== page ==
he falls into a state of elation,
excitement;
he has fallen from Saddhamma.

 


 

7. Take the case, friends, of a monk, in whom,
while living in seclusion
not stirred to effort,
there arises a hankering after possessions.

He rouses himself,
exerts himself
and strives for possessions;
but, though he rouse himself,
exert himself
and strive,
possessions come not to him.

From not getting possessions,
he does not mourn,
does not grieve,
does not wail,
does not beat his breast
and does not fall into distraction.

Friends, this monk is called:

"One who lives hankering after possessions" -
he rouses himself,
exerts himself
and strives for possessions,
but not getting them he does not become a mourner,
a wailer;
he has not fallen from Saddhamma.

 


 

8. Take the case, friends, of a monk, in whom,
while living in seclusion
not stirred to effort,
there arises a hankering after possessions.

He rouses himself,
exerts himself
and strives for possessions;
and rousing himself
exerting himself
and striving for possessions; possessions come to him.

From getting possessions,
he does not becomes elated,
excited,
he does not fall into a state of elation,
excitement.

Friends, this monk is called:

"One who lives hankering after possessions" -
he rouses himself,
exerts himself
and strives for possessions,
and from getting them
he does not become elated,
excited;
and does not fall into a state of elation,
excitement;
he has not fallen from Saddhamma.

 


 

Take the case, friends, of a monk in whom,
while living in seclusion
not stirred to effort,
there arises a hankering after possessions.

He does not rouse himself,
nor exert himself,
nor strive for possessions;
and not rousing himself,
nor exerting himself,
nor striving for possessions;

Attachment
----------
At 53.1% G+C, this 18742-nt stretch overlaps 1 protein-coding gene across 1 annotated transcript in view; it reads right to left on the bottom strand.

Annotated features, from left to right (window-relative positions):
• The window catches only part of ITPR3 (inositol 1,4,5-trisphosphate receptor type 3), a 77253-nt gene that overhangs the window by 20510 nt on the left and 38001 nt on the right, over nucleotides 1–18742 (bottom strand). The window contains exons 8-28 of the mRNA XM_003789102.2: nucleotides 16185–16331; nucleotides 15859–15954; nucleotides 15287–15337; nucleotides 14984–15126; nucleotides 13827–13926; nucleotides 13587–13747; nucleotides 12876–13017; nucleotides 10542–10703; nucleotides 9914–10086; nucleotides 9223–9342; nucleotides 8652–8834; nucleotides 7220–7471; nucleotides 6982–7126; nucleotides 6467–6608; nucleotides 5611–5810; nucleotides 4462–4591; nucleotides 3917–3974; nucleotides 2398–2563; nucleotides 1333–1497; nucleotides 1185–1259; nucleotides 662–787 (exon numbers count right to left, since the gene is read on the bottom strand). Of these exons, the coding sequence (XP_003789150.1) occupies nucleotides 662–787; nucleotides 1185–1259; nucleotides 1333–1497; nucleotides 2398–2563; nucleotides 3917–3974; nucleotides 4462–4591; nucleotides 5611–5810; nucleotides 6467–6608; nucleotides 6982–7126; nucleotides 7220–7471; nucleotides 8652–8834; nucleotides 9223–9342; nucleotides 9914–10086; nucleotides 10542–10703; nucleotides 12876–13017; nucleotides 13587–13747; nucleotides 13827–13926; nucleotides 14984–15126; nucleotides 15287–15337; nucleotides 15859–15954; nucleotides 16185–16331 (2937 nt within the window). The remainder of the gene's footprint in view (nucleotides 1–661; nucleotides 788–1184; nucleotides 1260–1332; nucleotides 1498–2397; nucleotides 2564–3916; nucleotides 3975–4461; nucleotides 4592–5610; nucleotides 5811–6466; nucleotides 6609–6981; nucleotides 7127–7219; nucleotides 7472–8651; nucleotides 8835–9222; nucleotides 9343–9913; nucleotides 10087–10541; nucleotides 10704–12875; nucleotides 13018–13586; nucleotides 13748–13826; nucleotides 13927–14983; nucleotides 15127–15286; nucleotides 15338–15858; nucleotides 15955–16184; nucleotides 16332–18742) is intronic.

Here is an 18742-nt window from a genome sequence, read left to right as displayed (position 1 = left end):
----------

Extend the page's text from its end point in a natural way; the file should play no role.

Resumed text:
they come not to him.

Not getting possessions,
he does not mourn,
grieve,
wail,
or beat his breast
and does not fall into distraction.

Friends, this monk is called:

"One who lives hankering after possessions " - ,
he does not rouse himself,
nor exert himself,
nor strive for possessions;
and not getting them,
he does not mourn,
grieve,
wail,
or beat his breast
and does not fall into distraction;
he has not fallen from Saddhamma.

 


 

Take the case, friends, of a monk in whom,
while living in seclusion
not stirred to effort,
there arises a hankering after possessions.

He does not rouse himself,
nor exert himself,
nor strive for possessions;
and not rousing himself,
nor exerting himself,
nor striving for possessions;
possessions come to him.

From getting possessions,
he does not become elated,
excited,
he does not fall into a state of elation,
excitement.

Friends, this monk is called:

"One who lives hankering after possessions " - ,
he does not rouse himself,
nor exert himself,
nor strive for possessions;
and getting them
he does not become elated,
excited,
he does not fall into a state of elation,
excitement;
he has not fallen from Saddhamma.

Friends, these eight persons are found in this world.'

 


[1] Niraayattavutti. Comy. anaayatta-.

[2] Laabha. Comy. the four requisites.

[3] Cf. M. i, 86; also A. ii, 188; iii, 416; on sammoha see DhS. trsl., Ii 390.

[4] Comy. vipassanaa, inward vision.

 


[ed1] Hare has abridged this sutta with the note: (The venerable Saariputta preaches sutta 61 of the Eights). It is fully reproduced here including the footnotes.